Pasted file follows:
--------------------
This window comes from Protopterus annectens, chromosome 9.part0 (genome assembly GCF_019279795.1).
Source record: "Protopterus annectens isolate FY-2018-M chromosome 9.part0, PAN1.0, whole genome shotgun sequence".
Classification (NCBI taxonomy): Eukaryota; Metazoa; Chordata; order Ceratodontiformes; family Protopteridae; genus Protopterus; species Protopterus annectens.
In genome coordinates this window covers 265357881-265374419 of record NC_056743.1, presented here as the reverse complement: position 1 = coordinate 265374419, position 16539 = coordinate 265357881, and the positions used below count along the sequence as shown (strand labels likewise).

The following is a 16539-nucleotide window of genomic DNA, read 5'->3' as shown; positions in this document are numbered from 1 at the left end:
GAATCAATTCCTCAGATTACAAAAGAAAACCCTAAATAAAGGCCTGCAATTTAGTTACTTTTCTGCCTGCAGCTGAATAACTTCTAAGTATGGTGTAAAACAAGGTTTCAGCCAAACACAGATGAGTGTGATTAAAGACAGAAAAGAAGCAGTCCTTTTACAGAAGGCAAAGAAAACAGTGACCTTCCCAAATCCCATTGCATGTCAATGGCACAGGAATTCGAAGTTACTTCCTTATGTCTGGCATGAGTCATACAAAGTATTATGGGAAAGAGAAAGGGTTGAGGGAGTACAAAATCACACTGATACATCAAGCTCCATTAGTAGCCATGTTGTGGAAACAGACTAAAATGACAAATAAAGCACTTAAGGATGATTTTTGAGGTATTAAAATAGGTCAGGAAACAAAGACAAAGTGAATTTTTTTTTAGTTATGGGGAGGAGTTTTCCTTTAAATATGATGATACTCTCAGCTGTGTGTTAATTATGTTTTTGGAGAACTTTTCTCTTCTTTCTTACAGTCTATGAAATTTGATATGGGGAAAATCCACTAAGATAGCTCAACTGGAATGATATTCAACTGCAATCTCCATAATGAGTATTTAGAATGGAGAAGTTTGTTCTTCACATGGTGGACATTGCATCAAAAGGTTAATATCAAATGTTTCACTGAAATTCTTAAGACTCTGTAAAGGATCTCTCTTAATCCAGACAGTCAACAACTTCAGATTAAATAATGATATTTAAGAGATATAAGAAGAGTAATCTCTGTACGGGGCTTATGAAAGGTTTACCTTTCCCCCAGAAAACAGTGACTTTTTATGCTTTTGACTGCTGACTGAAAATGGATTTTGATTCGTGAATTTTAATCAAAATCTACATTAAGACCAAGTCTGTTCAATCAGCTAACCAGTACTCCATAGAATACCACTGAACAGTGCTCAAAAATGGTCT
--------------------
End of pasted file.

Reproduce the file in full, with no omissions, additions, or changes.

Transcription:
This window comes from Protopterus annectens, chromosome 9.part0 (genome assembly GCF_019279795.1).
Source record: "Protopterus annectens isolate FY-2018-M chromosome 9.part0, PAN1.0, whole genome shotgun sequence".
Classification (NCBI taxonomy): Eukaryota; Metazoa; Chordata; order Ceratodontiformes; family Protopteridae; genus Protopterus; species Protopterus annectens.
In genome coordinates this window covers 265357881-265374419 of record NC_056743.1, presented here as the reverse complement: position 1 = coordinate 265374419, position 16539 = coordinate 265357881, and the positions used below count along the sequence as shown (strand labels likewise).

The following is a 16539-nucleotide window of genomic DNA, read 5'->3' as shown; positions in this document are numbered from 1 at the left end:
GAATCAATTCCTCAGATTACAAAAGAAAACCCTAAATAAAGGCCTGCAATTTAGTTACTTTTCTGCCTGCAGCTGAATAACTTCTAAGTATGGTGTAAAACAAGGTTTCAGCCAAACACAGATGAGTGTGATTAAAGACAGAAAAGAAGCAGTCCTTTTACAGAAGGCAAAGAAAACAGTGACCTTCCCAAATCCCATTGCATGTCAATGGCACAGGAATTCGAAGTTACTTCCTTATGTCTGGCATGAGTCATACAAAGTATTATGGGAAAGAGAAAGGGTTGAGGGAGTACAAAATCACACTGATACATCAAGCTCCATTAGTAGCCATGTTGTGGAAACAGACTAAAATGACAAATAAAGCACTTAAGGATGATTTTTGAGGTATTAAAATAGGTCAGGAAACAAAGACAAAGTGAATTTTTTTTTAGTTATGGGGAGGAGTTTTCCTTTAAATATGATGATACTCTCAGCTGTGTGTTAATTATGTTTTTGGAGAACTTTTCTCTTCTTTCTTACAGTCTATGAAATTTGATATGGGGAAAATCCACTAAGATAGCTCAACTGGAATGATATTCAACTGCAATCTCCATAATGAGTATTTAGAATGGAGAAGTTTGTTCTTCACATGGTGGACATTGCATCAAAAGGTTAATATCAAATGTTTCACTGAAATTCTTAAGACTCTGTAAAGGATCTCTCTTAATCCAGACAGTCAACAACTTCAGATTAAATAATGATATTTAAGAGATATAAGAAGAGTAATCTCTGTACGGGGCTTATGAAAGGTTTACCTTTCCCCCAGAAAACAGTGACTTTTTATGCTTTTGACTGCTGACTGAAAATGGATTTTGATTCGTGAATTTTAATCAAAATCTACATTAAGACCAAGTCTGTTCAATCAGCTAACCAGTACTCCATAGAATACCACTGAACAGTGCTCAAAAATGGTCT